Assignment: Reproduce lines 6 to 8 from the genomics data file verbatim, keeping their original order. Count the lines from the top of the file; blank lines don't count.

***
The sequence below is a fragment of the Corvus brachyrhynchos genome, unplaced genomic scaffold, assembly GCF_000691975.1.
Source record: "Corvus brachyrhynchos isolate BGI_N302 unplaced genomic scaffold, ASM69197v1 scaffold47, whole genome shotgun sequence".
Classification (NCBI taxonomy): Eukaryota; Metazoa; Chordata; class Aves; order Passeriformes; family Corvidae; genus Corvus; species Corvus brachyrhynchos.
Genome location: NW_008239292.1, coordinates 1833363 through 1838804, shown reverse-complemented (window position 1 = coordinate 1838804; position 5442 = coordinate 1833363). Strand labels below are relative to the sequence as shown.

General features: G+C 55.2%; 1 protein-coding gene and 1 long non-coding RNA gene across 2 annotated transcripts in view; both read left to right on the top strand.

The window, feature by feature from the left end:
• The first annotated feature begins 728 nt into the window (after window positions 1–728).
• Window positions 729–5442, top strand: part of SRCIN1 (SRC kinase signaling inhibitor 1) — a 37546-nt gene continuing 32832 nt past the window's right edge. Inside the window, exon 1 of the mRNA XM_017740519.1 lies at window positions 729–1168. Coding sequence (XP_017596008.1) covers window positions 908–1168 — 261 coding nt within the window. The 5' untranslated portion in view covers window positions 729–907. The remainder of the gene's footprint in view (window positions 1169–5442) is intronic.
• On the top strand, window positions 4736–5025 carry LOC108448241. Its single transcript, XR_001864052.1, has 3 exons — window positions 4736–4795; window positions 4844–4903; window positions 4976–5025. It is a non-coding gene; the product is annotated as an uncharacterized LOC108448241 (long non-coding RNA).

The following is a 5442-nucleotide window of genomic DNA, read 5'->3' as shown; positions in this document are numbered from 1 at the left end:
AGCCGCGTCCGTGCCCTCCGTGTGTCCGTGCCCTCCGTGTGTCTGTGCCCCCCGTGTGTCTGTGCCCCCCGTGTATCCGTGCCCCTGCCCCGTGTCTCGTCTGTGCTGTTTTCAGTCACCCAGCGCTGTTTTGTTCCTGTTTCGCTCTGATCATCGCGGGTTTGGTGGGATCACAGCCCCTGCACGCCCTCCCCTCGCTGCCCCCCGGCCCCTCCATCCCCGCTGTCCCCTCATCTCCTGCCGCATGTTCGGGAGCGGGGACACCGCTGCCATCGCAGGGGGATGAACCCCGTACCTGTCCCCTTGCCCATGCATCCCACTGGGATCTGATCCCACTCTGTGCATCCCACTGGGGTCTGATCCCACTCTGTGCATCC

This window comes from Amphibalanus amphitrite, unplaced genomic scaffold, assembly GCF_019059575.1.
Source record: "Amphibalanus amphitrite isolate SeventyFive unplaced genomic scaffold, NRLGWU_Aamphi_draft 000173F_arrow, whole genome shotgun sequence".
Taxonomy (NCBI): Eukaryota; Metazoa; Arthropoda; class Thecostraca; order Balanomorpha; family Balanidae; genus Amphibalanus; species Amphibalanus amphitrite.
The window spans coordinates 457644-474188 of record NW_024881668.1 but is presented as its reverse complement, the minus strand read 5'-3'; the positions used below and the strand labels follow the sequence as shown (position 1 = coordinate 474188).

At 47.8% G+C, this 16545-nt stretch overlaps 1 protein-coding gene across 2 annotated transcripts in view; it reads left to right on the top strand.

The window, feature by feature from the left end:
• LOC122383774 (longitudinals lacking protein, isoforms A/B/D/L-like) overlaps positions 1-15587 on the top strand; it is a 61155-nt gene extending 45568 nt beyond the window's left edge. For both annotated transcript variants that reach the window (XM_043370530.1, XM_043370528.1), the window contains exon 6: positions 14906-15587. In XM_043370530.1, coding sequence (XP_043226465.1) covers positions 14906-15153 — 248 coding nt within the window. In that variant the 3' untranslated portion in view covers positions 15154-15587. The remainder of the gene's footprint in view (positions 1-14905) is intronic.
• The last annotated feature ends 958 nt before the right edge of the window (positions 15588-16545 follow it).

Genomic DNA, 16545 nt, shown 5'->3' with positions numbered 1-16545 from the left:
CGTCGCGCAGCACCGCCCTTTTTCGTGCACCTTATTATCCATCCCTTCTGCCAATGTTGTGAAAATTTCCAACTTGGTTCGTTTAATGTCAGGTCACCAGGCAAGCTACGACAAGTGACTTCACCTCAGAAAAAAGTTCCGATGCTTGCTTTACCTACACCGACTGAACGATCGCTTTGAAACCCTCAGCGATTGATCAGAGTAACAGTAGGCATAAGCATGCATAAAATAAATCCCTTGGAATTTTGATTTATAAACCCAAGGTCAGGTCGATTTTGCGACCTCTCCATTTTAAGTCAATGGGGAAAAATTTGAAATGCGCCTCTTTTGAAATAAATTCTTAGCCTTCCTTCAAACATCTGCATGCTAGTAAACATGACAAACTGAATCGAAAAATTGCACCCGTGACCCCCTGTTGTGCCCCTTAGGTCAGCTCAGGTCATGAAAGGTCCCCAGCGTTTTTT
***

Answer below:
The window, feature by feature from the left end:
• The first annotated feature begins 728 nt into the window (after window positions 1–728).
• Window positions 729–5442, top strand: part of SRCIN1 (SRC kinase signaling inhibitor 1) — a 37546-nt gene continuing 32832 nt past the window's right edge. Inside the window, exon 1 of the mRNA XM_017740519.1 lies at window positions 729–1168. Coding sequence (XP_017596008.1) covers window positions 908–1168 — 261 coding nt within the window. The 5' untranslated portion in view covers window positions 729–907. The remainder of the gene's footprint in view (window positions 1169–5442) is intronic.